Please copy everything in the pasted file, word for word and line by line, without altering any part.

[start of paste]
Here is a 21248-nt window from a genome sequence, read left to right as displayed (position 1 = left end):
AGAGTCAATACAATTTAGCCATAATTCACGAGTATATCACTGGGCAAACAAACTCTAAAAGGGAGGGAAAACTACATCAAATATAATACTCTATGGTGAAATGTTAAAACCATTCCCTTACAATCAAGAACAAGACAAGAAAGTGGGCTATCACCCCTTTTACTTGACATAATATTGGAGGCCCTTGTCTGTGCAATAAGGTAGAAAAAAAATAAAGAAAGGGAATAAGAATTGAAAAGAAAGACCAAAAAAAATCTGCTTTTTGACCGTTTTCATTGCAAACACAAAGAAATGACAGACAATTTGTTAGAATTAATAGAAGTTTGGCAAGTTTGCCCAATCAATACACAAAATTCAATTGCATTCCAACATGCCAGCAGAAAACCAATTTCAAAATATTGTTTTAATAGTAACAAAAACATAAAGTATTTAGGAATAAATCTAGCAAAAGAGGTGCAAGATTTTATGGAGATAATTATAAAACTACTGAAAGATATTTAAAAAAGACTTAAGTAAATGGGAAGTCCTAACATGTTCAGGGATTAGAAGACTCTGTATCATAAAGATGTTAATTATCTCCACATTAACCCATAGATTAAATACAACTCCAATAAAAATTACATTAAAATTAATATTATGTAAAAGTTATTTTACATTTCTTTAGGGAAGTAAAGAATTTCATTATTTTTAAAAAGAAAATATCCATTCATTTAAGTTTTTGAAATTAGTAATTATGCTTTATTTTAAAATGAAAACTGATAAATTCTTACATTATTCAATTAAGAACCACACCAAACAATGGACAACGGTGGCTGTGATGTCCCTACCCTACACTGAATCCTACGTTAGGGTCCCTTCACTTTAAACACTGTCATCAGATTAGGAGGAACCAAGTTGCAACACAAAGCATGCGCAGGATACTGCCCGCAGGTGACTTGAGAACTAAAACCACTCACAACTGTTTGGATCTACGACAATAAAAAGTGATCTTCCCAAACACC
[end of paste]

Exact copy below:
Here is a 21248-nt window from a genome sequence, read left to right as displayed (position 1 = left end):
AGAGTCAATACAATTTAGCCATAATTCACGAGTATATCACTGGGCAAACAAACTCTAAAAGGGAGGGAAAACTACATCAAATATAATACTCTATGGTGAAATGTTAAAACCATTCCCTTACAATCAAGAACAAGACAAGAAAGTGGGCTATCACCCCTTTTACTTGACATAATATTGGAGGCCCTTGTCTGTGCAATAAGGTAGAAAAAAAATAAAGAAAGGGAATAAGAATTGAAAAGAAAGACCAAAAAAAATCTGCTTTTTGACCGTTTTCATTGCAAACACAAAGAAATGACAGACAATTTGTTAGAATTAATAGAAGTTTGGCAAGTTTGCCCAATCAATACACAAAATTCAATTGCATTCCAACATGCCAGCAGAAAACCAATTTCAAAATATTGTTTTAATAGTAACAAAAACATAAAGTATTTAGGAATAAATCTAGCAAAAGAGGTGCAAGATTTTATGGAGATAATTATAAAACTACTGAAAGATATTTAAAAAAGACTTAAGTAAATGGGAAGTCCTAACATGTTCAGGGATTAGAAGACTCTGTATCATAAAGATGTTAATTATCTCCACATTAACCCATAGATTAAATACAACTCCAATAAAAATTACATTAAAATTAATATTATGTAAAAGTTATTTTACATTTCTTTAGGGAAGTAAAGAATTTCATTATTTTTAAAAAGAAAATATCCATTCATTTAAGTTTTTGAAATTAGTAATTATGCTTTATTTTAAAATGAAAACTGATAAATTCTTACATTATTCAATTAAGAACCACACCAAACAATGGACAACGGTGGCTGTGATGTCCCTACCCTACACTGAATCCTACGTTAGGGTCCCTTCACTTTAAACACTGTCATCAGATTAGGAGGAACCAAGTTGCAACACAAAGCATGCGCAGGATACTGCCCGCAGGTGACTTGAGAACTAAAACCACTCACAACTGTTTGGATCTACGACAATAAAAAGTGATCTTCCCAAACACC